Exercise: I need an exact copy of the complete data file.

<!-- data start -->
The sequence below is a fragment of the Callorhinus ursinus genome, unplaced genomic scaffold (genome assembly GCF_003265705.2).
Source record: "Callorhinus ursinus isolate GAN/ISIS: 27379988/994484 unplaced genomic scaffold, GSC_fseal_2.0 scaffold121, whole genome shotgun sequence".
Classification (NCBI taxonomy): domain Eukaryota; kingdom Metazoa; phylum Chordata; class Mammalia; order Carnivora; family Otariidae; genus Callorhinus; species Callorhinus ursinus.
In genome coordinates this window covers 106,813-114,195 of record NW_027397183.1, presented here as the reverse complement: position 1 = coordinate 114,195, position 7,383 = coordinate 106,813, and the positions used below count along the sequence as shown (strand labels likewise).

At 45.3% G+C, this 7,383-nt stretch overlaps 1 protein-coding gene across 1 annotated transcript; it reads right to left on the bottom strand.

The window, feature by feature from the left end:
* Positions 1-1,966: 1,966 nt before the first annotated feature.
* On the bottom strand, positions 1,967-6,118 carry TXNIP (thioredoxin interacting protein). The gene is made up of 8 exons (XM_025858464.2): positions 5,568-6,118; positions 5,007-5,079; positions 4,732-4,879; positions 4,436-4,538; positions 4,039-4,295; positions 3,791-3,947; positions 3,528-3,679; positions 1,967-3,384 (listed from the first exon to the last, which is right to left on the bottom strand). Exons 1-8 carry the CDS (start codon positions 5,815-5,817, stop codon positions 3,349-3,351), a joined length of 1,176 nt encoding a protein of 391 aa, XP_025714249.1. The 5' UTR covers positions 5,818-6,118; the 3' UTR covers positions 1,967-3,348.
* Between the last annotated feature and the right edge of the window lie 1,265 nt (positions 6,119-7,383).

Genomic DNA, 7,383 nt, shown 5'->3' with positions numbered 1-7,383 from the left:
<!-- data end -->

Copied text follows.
The sequence below is a fragment of the Callorhinus ursinus genome, unplaced genomic scaffold (genome assembly GCF_003265705.2).
Source record: "Callorhinus ursinus isolate GAN/ISIS: 27379988/994484 unplaced genomic scaffold, GSC_fseal_2.0 scaffold121, whole genome shotgun sequence".
Classification (NCBI taxonomy): domain Eukaryota; kingdom Metazoa; phylum Chordata; class Mammalia; order Carnivora; family Otariidae; genus Callorhinus; species Callorhinus ursinus.
In genome coordinates this window covers 106,813-114,195 of record NW_027397183.1, presented here as the reverse complement: position 1 = coordinate 114,195, position 7,383 = coordinate 106,813, and the positions used below count along the sequence as shown (strand labels likewise).

At 45.3% G+C, this 7,383-nt stretch overlaps 1 protein-coding gene across 1 annotated transcript; it reads right to left on the bottom strand.

The window, feature by feature from the left end:
* Positions 1-1,966: 1,966 nt before the first annotated feature.
* On the bottom strand, positions 1,967-6,118 carry TXNIP (thioredoxin interacting protein). The gene is made up of 8 exons (XM_025858464.2): positions 5,568-6,118; positions 5,007-5,079; positions 4,732-4,879; positions 4,436-4,538; positions 4,039-4,295; positions 3,791-3,947; positions 3,528-3,679; positions 1,967-3,384 (listed from the first exon to the last, which is right to left on the bottom strand). Exons 1-8 carry the CDS (start codon positions 5,815-5,817, stop codon positions 3,349-3,351), a joined length of 1,176 nt encoding a protein of 391 aa, XP_025714249.1. The 5' UTR covers positions 5,818-6,118; the 3' UTR covers positions 1,967-3,348.
* Between the last annotated feature and the right edge of the window lie 1,265 nt (positions 6,119-7,383).

Genomic DNA, 7,383 nt, shown 5'->3' with positions numbered 1-7,383 from the left: